Richmond Baptists restructure to strengthen ministry in wake of homosexuality dispute
The Richmond (Va.) Baptist Association will change its name and broaden affiliation categories.
By Robert Dilday
The Richmond Baptist Association has approved a significant restructuring aimed at strengthening its ministries in the wake of a dispute over homosexuality which prompted some of its member congregations to withdraw or reduce financial support.
Though final approval must be given in October, the 55-church association in Virginia’s capital authorized leaders to move forward with a proposal which would change the group’s name and create four membership categories with varying levels of financial commitment and governance participation, and could include both Baptist and non-Baptist entities.
“Our model and prayer was to provide a path for Baptists of good will to faithfully minister together in places where ministry in the name of Jesus is deeply needed,” Cecil Chambers, a Richmond pastor who chaired the task force which developed the proposal, said at the RBA’s spring meeting April 24. Chambers also is the association’s moderator.
River inspires new name
One recommendation will change the organization’s name to the River City Faith Network, whose mission statement describes it as “a diverse family of churches working together to bring living water to transform our communities through the love of Christ and for the glory of God.”
River City is one of Richmond’s commonly used nicknames, referring to the James River which flows through the heart of the city. But task force member and Richmond pastor Kimberly Ridley said for Baptists, water images carry profound connotations.
Chambers said the Richmond Baptist Association likely would continue to be the organization’s legal name. A branding graphic distributed at the meeting included “Richmond Baptist Association” in small type below the new name.
Under the proposal, churches and other entities may participate in the network through one of four levels of affiliation:
• Community partners may be Baptist or non-Baptist, provide financial support on an occasional basis, and have no governing representation.
• Connectors may be Baptist or non-Baptist entities, contribute a minimum of $1,000 or 1 percent of their budget, and are permitted one representative, or messenger, at the network’s annual meeting.
• Champions must be Baptist, contribute a minimum of $2,000 or 2 percent of their annual budget, and are permitted five messengers at the annual meeting and one member of the network’s executive board.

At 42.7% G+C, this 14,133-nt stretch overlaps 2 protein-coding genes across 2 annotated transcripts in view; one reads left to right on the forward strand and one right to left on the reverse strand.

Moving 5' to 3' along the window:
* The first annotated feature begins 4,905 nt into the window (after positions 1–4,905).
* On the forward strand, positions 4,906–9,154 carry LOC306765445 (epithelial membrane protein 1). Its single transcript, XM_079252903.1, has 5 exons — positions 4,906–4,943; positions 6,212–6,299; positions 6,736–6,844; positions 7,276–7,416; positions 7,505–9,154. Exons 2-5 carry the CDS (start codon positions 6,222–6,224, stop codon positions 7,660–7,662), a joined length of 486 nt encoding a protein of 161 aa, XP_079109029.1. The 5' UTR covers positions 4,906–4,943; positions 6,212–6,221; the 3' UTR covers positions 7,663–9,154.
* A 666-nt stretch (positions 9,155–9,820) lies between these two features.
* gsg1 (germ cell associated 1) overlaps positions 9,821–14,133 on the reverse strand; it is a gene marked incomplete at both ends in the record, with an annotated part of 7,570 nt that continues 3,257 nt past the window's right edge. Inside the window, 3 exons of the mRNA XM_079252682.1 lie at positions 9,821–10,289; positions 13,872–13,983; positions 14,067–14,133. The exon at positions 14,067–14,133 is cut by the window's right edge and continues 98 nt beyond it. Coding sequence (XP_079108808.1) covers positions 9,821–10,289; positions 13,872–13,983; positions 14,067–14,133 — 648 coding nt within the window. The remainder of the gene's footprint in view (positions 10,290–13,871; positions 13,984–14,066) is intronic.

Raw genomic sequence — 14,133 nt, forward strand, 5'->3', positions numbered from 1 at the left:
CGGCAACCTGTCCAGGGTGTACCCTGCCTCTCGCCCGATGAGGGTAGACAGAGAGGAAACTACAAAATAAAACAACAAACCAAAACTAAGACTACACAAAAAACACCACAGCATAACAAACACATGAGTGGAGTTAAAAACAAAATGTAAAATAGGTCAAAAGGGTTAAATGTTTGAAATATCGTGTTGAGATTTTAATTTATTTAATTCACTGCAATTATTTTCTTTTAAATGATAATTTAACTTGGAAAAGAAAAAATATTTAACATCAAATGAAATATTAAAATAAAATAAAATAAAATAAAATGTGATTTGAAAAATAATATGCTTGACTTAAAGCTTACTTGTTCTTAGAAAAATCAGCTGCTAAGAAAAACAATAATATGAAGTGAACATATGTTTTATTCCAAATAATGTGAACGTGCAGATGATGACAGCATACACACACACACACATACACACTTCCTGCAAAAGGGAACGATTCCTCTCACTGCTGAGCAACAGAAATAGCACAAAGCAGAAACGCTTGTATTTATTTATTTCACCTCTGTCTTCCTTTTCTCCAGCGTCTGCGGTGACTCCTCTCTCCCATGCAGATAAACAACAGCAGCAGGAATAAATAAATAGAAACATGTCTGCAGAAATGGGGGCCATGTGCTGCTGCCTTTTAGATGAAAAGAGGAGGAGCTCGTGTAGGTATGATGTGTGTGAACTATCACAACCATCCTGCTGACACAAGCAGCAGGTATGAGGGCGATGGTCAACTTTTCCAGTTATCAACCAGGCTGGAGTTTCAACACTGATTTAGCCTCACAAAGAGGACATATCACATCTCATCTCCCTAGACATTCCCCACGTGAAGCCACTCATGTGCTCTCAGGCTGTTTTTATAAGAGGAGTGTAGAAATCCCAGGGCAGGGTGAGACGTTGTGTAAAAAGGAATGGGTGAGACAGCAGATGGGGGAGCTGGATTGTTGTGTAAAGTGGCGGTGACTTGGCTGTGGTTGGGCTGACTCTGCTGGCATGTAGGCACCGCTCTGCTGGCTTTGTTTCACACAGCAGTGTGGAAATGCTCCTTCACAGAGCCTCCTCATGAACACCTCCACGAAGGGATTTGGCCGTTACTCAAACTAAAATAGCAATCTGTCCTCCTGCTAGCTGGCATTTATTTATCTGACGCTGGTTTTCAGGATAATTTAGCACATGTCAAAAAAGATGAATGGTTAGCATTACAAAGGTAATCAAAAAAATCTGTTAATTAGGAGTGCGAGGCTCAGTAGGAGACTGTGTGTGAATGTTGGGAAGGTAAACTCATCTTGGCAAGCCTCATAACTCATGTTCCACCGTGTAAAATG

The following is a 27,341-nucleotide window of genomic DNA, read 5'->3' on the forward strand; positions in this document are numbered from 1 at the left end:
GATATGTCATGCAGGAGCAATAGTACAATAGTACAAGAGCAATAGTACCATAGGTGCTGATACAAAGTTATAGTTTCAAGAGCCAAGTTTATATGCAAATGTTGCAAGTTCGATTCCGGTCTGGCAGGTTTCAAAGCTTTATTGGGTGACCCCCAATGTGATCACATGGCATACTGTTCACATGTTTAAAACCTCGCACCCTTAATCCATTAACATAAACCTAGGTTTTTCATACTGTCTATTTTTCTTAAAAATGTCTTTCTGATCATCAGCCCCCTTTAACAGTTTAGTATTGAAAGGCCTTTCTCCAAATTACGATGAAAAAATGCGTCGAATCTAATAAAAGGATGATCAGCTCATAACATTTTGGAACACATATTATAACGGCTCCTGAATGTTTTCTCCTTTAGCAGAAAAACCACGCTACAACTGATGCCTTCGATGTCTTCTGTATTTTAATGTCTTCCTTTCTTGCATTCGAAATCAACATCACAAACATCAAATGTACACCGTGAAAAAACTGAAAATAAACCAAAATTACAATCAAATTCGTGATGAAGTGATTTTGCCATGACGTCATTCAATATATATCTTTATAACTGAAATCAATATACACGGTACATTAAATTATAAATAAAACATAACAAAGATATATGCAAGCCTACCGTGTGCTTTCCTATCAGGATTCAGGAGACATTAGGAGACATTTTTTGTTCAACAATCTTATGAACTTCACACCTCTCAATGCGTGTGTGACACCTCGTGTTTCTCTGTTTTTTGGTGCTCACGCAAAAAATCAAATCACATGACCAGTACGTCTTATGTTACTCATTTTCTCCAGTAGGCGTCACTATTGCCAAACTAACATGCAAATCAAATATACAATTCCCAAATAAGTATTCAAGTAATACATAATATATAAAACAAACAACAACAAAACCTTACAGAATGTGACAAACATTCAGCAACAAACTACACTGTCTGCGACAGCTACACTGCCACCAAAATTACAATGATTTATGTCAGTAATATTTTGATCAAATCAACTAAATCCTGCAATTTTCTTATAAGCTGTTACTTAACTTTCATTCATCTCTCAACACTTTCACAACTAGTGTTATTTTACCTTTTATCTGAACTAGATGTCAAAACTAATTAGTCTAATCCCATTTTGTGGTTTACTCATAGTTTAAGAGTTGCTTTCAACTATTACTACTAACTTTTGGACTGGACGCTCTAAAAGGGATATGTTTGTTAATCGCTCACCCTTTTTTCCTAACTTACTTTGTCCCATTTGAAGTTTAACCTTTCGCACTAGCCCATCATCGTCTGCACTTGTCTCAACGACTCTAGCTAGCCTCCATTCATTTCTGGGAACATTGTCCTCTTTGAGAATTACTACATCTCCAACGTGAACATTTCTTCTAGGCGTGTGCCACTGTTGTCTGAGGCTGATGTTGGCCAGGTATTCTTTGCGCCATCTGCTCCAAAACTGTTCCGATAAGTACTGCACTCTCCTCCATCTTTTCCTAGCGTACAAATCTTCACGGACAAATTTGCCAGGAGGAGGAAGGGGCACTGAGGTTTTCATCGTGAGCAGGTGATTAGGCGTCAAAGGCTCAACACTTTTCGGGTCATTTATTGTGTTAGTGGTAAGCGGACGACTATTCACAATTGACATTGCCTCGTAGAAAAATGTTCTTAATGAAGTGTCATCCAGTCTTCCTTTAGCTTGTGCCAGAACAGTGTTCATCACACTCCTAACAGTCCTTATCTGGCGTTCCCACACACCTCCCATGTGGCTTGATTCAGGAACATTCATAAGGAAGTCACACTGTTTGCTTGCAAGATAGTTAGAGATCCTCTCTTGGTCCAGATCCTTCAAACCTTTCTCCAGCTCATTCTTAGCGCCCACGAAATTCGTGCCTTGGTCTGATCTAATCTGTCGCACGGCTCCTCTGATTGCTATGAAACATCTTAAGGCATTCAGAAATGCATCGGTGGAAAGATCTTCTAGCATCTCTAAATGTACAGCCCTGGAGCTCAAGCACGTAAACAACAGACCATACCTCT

• Core partners must be Baptist, contribute a minimum of $3,000 or 4 percent of their annual budget, and are permitted 15 messengers at the annual meeting and two members of the executive board.
Connectors, Champions and Core partners must adopt a “Covenant of Intentions” with the network each year. The covenant, not yet written, will be presented at the network’s October meeting, along with necessary constitutional and bylaw changes.
The affiliation levels were presented as a means to broaden support for the RBA’s key ministries — a camp in the Shenandoah Valley for inner-city children and three social ministry centers in Richmond. They also could attract churches at odds with some of the RBA’s values but which support the camp and ministry centers.
In March 2013, the RBA voted by a razor-thin margin to retain the affiliation of Ginter Park Baptist Church in Richmond, which the year before had ordained a member of the church who is gay. At least 15 congregations withdrew from the association as a result and others have withheld or reduced financial support. Last October the association rejected a motion to rescind its earlier action and authorized a study committee to propose a new structure and clearer priorities and values.
“This proposal comes out of the association’s vote last October,” Chambers said, adding that a series of listening sessions this year helped determine the recommendations. Additional “town hall” meetings are expected this summer, when the details are completed and prior to a final vote in October, he said.
One participant at the April 24 meeting asked if the new structure would alter the association’s relation to Ginter Park Baptist or other churches which might take similar action. “The reason people are quitting the association is because the morality of the Bible is not being upheld in some of the churches. Is this new thing going to correct the morality problem?”
Chambers said the proposal “does not address the controversy in which this association has been involved for the past year,” primarily out of respect for the RBA, “which has twice voted on this issue.”
Baptist or not
But most discussion among the 154 messengers centered on dropping “Baptist” from the association’s name.
“You will dilute the RBA by dropping the name Baptist,” said Chuck Nunn, who was the association’s director of missions for 20 years before retiring. “I would be more comfortable by dropping faith and making it the River City Baptist Network.”
Sterling Severns, pastor of Tabernacle Baptist Church in Richmond, said most young people coming to his congregation aren’t looking for a Baptist congregation. “We take delight in telling them we’re Baptist and teaching them what that means. We celebrate that identity and have it on our sign. But as an association we look for a larger community and our willingness to change the name is to say to the extended Christian community that there is room for them. That is a blessing.”
The task force proposal was adopted on a 123-31 vote.
© 2014 Associated Baptist Press, Inc.